Elephant and Castle station couldn’t be called a well-preserved architectural gem.
But it certainly could be improved.
It looks like it’s another of those stations, where the arches could be opened up underneath the railway.
Building the Bakerloo Line Extension will hopefully finish around 2028/29.
So I’m publishing these maps of the areas, that could be affected by works, so if perhaps you’re thinking of moving house, you can take an appropriate decision.
Note the two completely new stations with the imaginative names of Old Kent Road 1 and Old Kent Road 2.
The full document is here on the Transport for London web site.
The sites are given in route order from the North.
Elephant And Castle
The map from carto.metro.free.fr shows the lines through the station.
The North-South lines across the map are from West to East.
- The Charing Cross Branch of the Northern Line – Dated 13/09/1926
- The Bakerloo Line – Dated 05/08/1906
- The Bank Branch of the Northern Line.
- Thameslink to Blackfriars and Orpington, Rainham, Sevenoaks, Sutton and Wimbledon.
Just below this map is Kennington station, where the two branches of the Northern Line meet and will divide to Morden and Battersea Power Station stations.
Elephant and Castle is effectively two separate stations at present, with one for the Bakerloo Line and one for the Northern Line. Both stations have lifts and narrow, dingy platforms and passageways. Connections between the two stations underground is not good.
These pictures of Elephant and Castle station were taken on February 12th, 2017
Works envisaged at Elephant and Castle station include.
- A new larger ticket hall for the Bakerloo Line
- Wider platforms for the Bakerloo Line
- Escalators aren’t mentioned, but would probably be included for the Bakerloo Line
- New ticket hall for the Northern Line
- Three escalators and more lifts for the Northern Line to provide step-free access.
- Better connections between the two lines.
I would hope that a comprehensive design would include a step-free link to the Thameslink station.
I suspect, that the two stations could be rebuilt as two separate projects, with the Northern Line station being updated before the Bakerloo Line station.
If the two projects were properly planned, I believe that trains could continue to run on the Northern Line throughout the works, with trains running to the Bakerloo Line platforms until they needed to be closed for updating and connection to the new tunnels.
I wouldn’t be surprised to see an updated pedestrian connection between the Bakerloo and Northern Line platforms created first, so that at least one entrance to the platforms is available throughout the works.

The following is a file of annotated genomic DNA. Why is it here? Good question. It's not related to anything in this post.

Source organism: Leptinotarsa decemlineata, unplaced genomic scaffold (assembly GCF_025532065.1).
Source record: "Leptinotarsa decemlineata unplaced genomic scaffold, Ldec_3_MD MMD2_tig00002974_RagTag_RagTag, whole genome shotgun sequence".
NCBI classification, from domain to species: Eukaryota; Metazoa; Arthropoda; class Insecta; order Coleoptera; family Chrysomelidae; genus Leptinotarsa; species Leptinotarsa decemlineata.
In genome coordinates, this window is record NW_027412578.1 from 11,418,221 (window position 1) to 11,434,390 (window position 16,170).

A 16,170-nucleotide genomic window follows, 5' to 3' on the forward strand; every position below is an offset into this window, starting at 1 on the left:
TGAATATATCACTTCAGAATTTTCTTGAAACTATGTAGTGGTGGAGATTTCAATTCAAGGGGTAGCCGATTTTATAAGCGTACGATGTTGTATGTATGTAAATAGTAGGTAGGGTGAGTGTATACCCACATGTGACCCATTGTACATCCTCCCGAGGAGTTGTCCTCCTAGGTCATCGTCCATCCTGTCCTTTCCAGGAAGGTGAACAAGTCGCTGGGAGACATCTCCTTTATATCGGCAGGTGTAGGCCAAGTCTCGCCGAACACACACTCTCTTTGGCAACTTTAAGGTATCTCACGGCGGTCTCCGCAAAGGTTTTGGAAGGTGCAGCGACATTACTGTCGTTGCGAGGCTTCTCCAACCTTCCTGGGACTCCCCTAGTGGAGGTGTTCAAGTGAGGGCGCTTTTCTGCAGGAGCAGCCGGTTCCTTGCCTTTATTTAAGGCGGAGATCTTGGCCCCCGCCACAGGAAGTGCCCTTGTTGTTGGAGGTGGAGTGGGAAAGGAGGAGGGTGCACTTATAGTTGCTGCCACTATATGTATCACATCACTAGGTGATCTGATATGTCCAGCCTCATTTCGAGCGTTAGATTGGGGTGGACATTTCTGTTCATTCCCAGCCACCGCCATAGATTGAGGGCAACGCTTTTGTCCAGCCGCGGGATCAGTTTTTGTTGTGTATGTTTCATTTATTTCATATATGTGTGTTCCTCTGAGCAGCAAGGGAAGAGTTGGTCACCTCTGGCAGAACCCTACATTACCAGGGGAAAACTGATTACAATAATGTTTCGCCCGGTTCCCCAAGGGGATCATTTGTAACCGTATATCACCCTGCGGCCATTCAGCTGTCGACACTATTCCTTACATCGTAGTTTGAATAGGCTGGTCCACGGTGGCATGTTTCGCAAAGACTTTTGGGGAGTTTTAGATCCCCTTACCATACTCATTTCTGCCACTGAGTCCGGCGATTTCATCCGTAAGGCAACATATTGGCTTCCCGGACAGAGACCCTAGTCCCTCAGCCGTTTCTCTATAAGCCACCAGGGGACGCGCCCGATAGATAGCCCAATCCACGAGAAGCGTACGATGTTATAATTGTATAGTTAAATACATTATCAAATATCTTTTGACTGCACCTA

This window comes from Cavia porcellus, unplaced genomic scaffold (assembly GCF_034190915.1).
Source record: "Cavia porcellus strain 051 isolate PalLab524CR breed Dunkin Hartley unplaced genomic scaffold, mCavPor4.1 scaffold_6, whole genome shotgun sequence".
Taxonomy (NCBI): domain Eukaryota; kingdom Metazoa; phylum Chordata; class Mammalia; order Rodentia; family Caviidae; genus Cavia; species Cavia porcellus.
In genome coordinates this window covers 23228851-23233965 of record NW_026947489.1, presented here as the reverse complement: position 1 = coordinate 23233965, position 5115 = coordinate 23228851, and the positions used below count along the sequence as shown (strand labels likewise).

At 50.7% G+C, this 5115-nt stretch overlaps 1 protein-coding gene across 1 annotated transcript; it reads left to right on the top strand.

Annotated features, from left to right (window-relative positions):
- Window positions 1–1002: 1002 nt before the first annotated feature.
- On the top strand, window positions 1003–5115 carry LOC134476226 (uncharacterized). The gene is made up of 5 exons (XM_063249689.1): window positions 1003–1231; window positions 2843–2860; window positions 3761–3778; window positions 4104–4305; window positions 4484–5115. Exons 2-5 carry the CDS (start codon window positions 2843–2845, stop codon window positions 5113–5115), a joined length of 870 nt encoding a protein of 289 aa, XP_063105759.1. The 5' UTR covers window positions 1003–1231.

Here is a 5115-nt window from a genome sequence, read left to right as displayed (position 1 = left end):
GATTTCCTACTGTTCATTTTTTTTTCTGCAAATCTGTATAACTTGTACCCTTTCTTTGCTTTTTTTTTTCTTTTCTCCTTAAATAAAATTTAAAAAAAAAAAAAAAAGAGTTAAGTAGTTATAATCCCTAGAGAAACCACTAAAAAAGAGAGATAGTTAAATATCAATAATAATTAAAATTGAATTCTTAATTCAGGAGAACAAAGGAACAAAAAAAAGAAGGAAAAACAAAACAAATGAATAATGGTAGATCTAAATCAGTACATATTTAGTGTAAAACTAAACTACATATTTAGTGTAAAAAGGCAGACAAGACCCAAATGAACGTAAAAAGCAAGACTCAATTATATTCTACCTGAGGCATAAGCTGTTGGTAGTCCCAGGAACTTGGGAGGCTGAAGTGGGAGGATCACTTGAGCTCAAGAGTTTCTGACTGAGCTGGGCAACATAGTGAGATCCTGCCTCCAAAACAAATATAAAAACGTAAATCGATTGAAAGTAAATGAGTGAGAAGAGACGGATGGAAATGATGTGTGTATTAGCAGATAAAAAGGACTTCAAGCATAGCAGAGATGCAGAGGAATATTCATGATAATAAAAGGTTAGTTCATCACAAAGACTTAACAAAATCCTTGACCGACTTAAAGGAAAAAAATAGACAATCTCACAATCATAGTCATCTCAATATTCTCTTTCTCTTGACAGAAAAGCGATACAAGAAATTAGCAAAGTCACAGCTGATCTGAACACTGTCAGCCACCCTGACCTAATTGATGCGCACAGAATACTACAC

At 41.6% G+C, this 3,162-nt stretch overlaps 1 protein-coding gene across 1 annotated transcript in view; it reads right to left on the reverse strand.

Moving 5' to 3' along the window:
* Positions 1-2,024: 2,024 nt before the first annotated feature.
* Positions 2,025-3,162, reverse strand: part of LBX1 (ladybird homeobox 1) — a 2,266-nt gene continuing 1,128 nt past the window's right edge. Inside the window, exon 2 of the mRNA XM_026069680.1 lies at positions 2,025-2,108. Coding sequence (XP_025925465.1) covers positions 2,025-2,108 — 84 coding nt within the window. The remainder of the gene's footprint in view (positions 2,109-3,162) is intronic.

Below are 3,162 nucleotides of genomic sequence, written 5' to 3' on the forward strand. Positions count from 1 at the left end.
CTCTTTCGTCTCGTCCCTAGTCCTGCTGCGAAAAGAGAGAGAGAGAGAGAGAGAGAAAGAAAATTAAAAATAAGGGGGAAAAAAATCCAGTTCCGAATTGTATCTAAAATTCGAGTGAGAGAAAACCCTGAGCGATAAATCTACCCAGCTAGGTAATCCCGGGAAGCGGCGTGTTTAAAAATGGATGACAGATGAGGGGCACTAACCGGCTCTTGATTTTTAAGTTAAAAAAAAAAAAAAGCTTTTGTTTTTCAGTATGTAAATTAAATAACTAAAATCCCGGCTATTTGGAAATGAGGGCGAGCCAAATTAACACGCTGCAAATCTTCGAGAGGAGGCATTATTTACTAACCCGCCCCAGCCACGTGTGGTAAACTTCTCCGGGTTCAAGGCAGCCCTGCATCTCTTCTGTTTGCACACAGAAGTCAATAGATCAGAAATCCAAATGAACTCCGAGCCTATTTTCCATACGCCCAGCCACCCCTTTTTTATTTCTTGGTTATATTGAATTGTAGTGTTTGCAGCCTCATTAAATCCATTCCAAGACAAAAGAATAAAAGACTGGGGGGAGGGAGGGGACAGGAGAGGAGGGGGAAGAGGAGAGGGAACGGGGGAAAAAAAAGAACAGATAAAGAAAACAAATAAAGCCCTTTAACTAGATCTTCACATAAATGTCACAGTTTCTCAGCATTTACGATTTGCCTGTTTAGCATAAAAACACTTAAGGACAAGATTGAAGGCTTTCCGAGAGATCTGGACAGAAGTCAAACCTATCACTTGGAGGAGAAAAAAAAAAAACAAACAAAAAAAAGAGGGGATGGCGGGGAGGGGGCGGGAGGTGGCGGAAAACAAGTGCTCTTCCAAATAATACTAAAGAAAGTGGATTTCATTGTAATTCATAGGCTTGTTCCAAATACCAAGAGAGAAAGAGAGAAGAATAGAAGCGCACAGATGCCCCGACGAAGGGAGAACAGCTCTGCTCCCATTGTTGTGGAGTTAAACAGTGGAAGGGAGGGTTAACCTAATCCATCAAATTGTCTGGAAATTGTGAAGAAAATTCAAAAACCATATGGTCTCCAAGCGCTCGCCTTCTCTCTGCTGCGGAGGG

This Google Map shows the area around Elephant and Castle.
Transport for London have said they need a worksite in the area.
Bricklayers Arms is known to many as a roundabout and flyover on the A2 into London.
This Google Map shows the roundabout.
It is one of two possible locations for a shaft that will be needed between Elephant and Castle and Old Kent Road 1 stations.
These pictures of Bricklayers Arms were taken on February 12th, 2017.
The worksite could be in the middle of the roundabout.
This Google Map shows the South-East corner of Faraday Gardens.
It is one of two possible locations for a shaft that will be needed between Elephant and Castle and Old Kent Road 1 stations.
These pictures of Faraday Gardens were taken on February 13th, 2017
The worksite could be in the a hard playground.
My personal view is that the Bricklayers Arms site is the better from a working point of view, but is it in the best position?
Old Kent Road 1 Station
This Google Map shows the area, where Old Kent Road 1 station will be located.
There are two options given for the location of the station.
Note the Tesco Southwark Superstore in the middle of the map, with its car park alongside.
- Option A for the station is on the other side of Dunton Road and slightly to the North West of the car park.
- The other Option B is on the Old Kent Road on the site of the store itself.
These pictures of the area around the Tesco store were taken on February 12th, 2017.
The group of people most affected by the construction of the station will be those who shop at this Tesco.
I suspect that given the company’s current position, Tesco would be happy to co-operate with TfL. After all there must be advasntages in having a superstore on top of an Underground station.